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Yeast infections are becoming surprisingly common. In fact, "candida albicans" is becoming quite the buzzword. Your doctor will almost certainly prescribe medication, but you can help yourself a lot through your diet.

All yeasts thrive on sugar, warmth and moisture. You can see it when you prepare yeast for baking bread. You add yeast to some warm sugar water and you can almost watch that yeast grow before your very eyes.

In your body, yeast has enough warmth and moisture. When the natural balances in your body are upset by any mechanism whatsoever, all the yeast needs is enough sugar to grow and grow and keep growing.

Now, you don't just find sugar in cakes, candies and sodas, although those are the first things you'll want to cut out. Even unsweetened starches like potatoes, pasta, and breads eventually turn into a kind of sugar your body can use for energy. Some, like puffed rice and rice cakes, corn, millet, wheat - in fact most grains - convert into sugar very quickly. You'll want to avoid most grain-based foods for that reason. Barley is your one exception: it turns to sugar very slowly.

Then there are foods that are generally considered healthy, that are also high in sugar. Fruit. Honey. Milk. Muesli. Starchy vegetables like potato, carrots and parsnips.

Other foods to avoid are those containing yeast as well as foods that are relatives of the yeast family. You already have enough causing havoc in your body, why add more? The obvious avoid is mushrooms. Less obvious are foods like bread, most cheeses and alcohol, which are all made with yeast. Peanuts and melons are associated with yeast, so avoid those too.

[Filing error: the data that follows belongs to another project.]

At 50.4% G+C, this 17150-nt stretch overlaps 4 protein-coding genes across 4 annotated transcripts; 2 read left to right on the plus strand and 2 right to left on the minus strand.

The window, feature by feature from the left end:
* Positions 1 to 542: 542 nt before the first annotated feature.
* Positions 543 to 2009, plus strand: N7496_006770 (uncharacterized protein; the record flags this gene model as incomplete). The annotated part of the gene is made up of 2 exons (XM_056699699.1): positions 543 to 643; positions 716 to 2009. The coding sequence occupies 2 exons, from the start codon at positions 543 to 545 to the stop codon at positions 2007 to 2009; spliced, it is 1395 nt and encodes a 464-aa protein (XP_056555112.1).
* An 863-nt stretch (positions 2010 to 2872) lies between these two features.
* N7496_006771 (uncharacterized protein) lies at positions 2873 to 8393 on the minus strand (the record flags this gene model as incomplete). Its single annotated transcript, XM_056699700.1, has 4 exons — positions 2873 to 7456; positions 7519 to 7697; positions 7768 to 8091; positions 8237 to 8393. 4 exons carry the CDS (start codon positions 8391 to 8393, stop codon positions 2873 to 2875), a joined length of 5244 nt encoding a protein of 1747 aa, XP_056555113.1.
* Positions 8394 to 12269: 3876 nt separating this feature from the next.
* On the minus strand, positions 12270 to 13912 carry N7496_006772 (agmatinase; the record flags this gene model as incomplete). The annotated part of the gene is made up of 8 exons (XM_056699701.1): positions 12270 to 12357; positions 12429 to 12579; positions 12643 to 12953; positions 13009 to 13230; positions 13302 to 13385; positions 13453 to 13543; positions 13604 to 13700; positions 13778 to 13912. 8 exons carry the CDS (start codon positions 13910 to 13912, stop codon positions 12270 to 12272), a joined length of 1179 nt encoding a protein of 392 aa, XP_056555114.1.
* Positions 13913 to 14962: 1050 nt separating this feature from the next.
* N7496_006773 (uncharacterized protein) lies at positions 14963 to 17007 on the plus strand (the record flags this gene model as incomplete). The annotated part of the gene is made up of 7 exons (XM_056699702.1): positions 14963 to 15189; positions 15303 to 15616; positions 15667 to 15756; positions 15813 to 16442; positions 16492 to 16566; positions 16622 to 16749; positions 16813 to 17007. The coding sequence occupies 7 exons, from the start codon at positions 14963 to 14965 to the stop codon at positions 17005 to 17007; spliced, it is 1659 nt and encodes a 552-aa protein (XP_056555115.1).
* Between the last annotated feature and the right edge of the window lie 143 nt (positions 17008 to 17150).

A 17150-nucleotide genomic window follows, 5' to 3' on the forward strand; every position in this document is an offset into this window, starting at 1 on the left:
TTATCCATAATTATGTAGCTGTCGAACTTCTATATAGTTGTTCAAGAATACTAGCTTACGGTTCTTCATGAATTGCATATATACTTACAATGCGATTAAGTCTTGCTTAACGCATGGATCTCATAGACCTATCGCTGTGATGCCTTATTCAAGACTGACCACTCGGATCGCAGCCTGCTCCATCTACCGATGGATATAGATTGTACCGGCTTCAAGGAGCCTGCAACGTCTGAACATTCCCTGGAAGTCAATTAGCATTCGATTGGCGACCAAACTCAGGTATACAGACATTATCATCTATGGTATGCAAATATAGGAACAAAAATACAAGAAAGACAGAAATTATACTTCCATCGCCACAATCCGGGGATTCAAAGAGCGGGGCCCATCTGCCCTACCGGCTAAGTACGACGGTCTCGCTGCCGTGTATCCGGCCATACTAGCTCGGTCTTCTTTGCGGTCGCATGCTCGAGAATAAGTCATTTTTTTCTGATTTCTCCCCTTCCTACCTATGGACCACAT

Let's do a checklist. No grains, cheese, alcohol, mushrooms, peanuts, melons, fruit, milk, starchy vegetables, breakfast cereals, rice cakes ... what's left?

Well, maybe it's time to start enjoying more chicken, fish and even red meat. Maybe an egg or two a week.

Most vegetables that can be eaten raw are fine, whether raw or cooked. These include cabbage, kale, broccoli, cauliflower, spinach, lettuce, collard greens, leeks, onions, zucchini, cucumber, beans and peas.

Dried beans, peas and lentils, while quite starchy, are high in fiber. They will help remove dead yeast cells from your intestinal tract so they aren't re-absorbed by your body. Eat these in moderation. If you buy ready-cooked canned versions, read the labels carefully to make sure they contain no added sugar.

Garlic is a good, natural anti-fungal, so if you're a garlic lover, you can indulge as much as you want. Also look for plain yogurt made with live cultures, as those help keep yeast in check as well.

Your typical meal will therefore be grilled fish or chicken, with a large vegetable salad and possible a garlic yogurt dressing. I think that sounds great! You'll probably eat better than you do normally, and lose a little weight into the bargain.

Most importantly though, you'll be feeding your body and not the yeast, which will help you recover all that much sooner.